The latest Xbox Series X ports report indicates that the new system will have two SuperSpeed USB-A ports, support for S/PDIF connection, an ethernet connection, and a single HDMI input. The decision to strip HDMI pass-through – and TV integration as a result – out of the equation indicates that Microsoft is finally ready to abandon its dream of making the Xbox brand synonymous with an all-in-one media solution. Instead, the platform holder is ready to get back to its roots – putting power, performance, and core gaming experiences back at the centre of its larger strategy.
For as much as the Xbox Game Studios team has maintained that games are the focus for this generation, there's always been a little part of me waiting for the other shoe to drop. Entertainment and sports have become as much a part of the Xbox ecosystem as games over the decade, reflected in more than a handful of uncomfortable E3 and Gamescom presentations. With Microsoft making the commitment to abandon HDMI pass-through, as this report would suggest, it really does indicate the platform holder is taking no chances – putting all of its focus on its core demographic as it looks to wrestle some market share back from PlayStation.
Now, we just need to see how Xbox Series X brings all of the disparate promises together. We know that Xbox Game Studios has 14 development units working on first-party projects, and we need to see what each of them is working on. If presented one after the other, it should work to quickly dispel the long-running (and only somewhat incorrect) joke that the Xbox platform has no games.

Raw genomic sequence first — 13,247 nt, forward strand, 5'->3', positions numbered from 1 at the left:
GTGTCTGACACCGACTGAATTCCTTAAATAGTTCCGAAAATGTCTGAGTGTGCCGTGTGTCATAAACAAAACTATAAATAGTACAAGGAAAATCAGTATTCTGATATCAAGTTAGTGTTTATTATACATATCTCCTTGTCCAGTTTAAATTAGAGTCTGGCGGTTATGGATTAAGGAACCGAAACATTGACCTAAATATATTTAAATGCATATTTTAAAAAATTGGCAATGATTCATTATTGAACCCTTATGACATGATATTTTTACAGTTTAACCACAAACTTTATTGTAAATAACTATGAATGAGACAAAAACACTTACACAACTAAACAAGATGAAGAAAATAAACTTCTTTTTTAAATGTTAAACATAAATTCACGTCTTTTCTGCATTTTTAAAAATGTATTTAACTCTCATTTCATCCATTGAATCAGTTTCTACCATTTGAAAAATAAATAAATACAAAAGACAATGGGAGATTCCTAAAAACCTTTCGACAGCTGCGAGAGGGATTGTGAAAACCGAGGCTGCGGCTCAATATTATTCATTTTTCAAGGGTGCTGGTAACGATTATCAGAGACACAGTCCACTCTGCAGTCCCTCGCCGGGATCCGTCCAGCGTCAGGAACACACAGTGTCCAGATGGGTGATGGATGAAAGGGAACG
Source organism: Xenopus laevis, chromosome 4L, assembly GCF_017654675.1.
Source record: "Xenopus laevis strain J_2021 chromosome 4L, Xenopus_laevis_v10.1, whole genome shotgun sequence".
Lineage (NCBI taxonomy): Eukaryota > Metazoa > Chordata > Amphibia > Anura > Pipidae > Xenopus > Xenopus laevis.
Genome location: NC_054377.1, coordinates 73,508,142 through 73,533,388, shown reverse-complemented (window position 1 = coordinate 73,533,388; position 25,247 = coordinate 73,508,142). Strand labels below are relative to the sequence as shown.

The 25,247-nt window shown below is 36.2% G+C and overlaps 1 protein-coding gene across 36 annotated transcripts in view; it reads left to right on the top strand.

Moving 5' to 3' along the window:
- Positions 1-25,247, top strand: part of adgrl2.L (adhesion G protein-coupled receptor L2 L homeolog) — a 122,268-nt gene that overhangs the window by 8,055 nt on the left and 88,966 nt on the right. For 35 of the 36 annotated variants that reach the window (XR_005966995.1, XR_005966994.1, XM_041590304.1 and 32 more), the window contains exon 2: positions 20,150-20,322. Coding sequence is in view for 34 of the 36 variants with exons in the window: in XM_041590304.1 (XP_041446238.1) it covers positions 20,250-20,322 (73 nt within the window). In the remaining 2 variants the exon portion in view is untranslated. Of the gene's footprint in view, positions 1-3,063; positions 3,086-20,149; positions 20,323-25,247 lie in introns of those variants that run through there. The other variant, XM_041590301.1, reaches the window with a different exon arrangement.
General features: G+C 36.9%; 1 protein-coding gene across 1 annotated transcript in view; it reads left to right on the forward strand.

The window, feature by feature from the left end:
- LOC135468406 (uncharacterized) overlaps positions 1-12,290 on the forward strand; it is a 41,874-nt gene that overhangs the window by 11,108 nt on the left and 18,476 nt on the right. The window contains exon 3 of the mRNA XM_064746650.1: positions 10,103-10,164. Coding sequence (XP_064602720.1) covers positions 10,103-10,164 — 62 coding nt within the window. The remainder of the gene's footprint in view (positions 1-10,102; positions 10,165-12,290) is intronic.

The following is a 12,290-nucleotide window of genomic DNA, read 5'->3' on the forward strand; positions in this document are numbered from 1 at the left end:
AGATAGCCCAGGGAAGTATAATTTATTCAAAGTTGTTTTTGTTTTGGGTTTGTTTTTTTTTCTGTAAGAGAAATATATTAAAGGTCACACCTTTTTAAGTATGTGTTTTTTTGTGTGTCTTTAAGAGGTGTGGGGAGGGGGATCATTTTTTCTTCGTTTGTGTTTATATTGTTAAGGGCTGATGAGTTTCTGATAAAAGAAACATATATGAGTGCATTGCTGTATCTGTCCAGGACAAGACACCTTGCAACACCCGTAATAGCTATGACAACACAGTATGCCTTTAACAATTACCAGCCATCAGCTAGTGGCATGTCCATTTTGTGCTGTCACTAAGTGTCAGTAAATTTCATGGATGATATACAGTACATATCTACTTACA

We've seen Microsoft invest heavily in new player-centric services, such as Xbox Game Pass and Project xCloud. But can the former hold momentum and – perhaps more importantly – can the latter, Microsoft's impressive push into cloud-gaming, be seamlessly integrated with the new next-generation Xbox ecosystem? Xbox Series X backwards compatibility for games and accessories puts Microsoft in a strong position, as does the promise of continued support and expansion for cross-save and cross-play initiatives.
Ahead of the launch of Xbox Series X this year, significant investment has been made into putting games and a gaming-friendly ecosystem in place, at the centre of the message. For any of you out there that were worried this would be diluted down by Microsoft's unnecessary embrace of entertainment trends, the death of HDMI-input should hopefully ease some of that tension. The Xbox Series X is a console primarily designed to enhance play, allowing Xbox to get back to doing what it does best, exorcising once and for all the spectre of Don Mattrick's legacy from haunting it any further.